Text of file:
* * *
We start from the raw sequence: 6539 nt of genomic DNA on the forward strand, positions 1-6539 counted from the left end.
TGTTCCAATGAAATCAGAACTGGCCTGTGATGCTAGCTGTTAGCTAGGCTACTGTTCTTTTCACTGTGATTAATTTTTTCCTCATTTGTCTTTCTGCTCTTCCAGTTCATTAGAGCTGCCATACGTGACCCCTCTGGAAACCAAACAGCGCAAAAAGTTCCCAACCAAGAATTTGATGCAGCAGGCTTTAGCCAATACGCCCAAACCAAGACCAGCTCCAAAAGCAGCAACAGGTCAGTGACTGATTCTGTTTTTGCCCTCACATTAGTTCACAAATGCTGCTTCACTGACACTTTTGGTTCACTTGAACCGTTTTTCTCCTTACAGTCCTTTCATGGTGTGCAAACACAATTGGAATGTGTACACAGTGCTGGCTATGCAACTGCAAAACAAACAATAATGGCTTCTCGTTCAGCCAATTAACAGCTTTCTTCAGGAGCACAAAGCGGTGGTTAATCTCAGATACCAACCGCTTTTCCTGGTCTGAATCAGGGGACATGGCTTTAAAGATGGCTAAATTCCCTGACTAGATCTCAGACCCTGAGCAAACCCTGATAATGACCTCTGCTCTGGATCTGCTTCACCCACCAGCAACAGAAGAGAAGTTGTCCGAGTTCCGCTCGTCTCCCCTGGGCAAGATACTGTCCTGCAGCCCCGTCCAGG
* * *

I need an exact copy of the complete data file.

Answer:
We start from the raw sequence: 6539 nt of genomic DNA on the forward strand, positions 1-6539 counted from the left end.
TGTTCCAATGAAATCAGAACTGGCCTGTGATGCTAGCTGTTAGCTAGGCTACTGTTCTTTTCACTGTGATTAATTTTTTCCTCATTTGTCTTTCTGCTCTTCCAGTTCATTAGAGCTGCCATACGTGACCCCTCTGGAAACCAAACAGCGCAAAAAGTTCCCAACCAAGAATTTGATGCAGCAGGCTTTAGCCAATACGCCCAAACCAAGACCAGCTCCAAAAGCAGCAACAGGTCAGTGACTGATTCTGTTTTTGCCCTCACATTAGTTCACAAATGCTGCTTCACTGACACTTTTGGTTCACTTGAACCGTTTTTCTCCTTACAGTCCTTTCATGGTGTGCAAACACAATTGGAATGTGTACACAGTGCTGGCTATGCAACTGCAAAACAAACAATAATGGCTTCTCGTTCAGCCAATTAACAGCTTTCTTCAGGAGCACAAAGCGGTGGTTAATCTCAGATACCAACCGCTTTTCCTGGTCTGAATCAGGGGACATGGCTTTAAAGATGGCTAAATTCCCTGACTAGATCTCAGACCCTGAGCAAACCCTGATAATGACCTCTGCTCTGGATCTGCTTCACCCACCAGCAACAGAAGAGAAGTTGTCCGAGTTCCGCTCGTCTCCCCTGGGCAAGATACTGTCCTGCAGCCCCGTCCAGG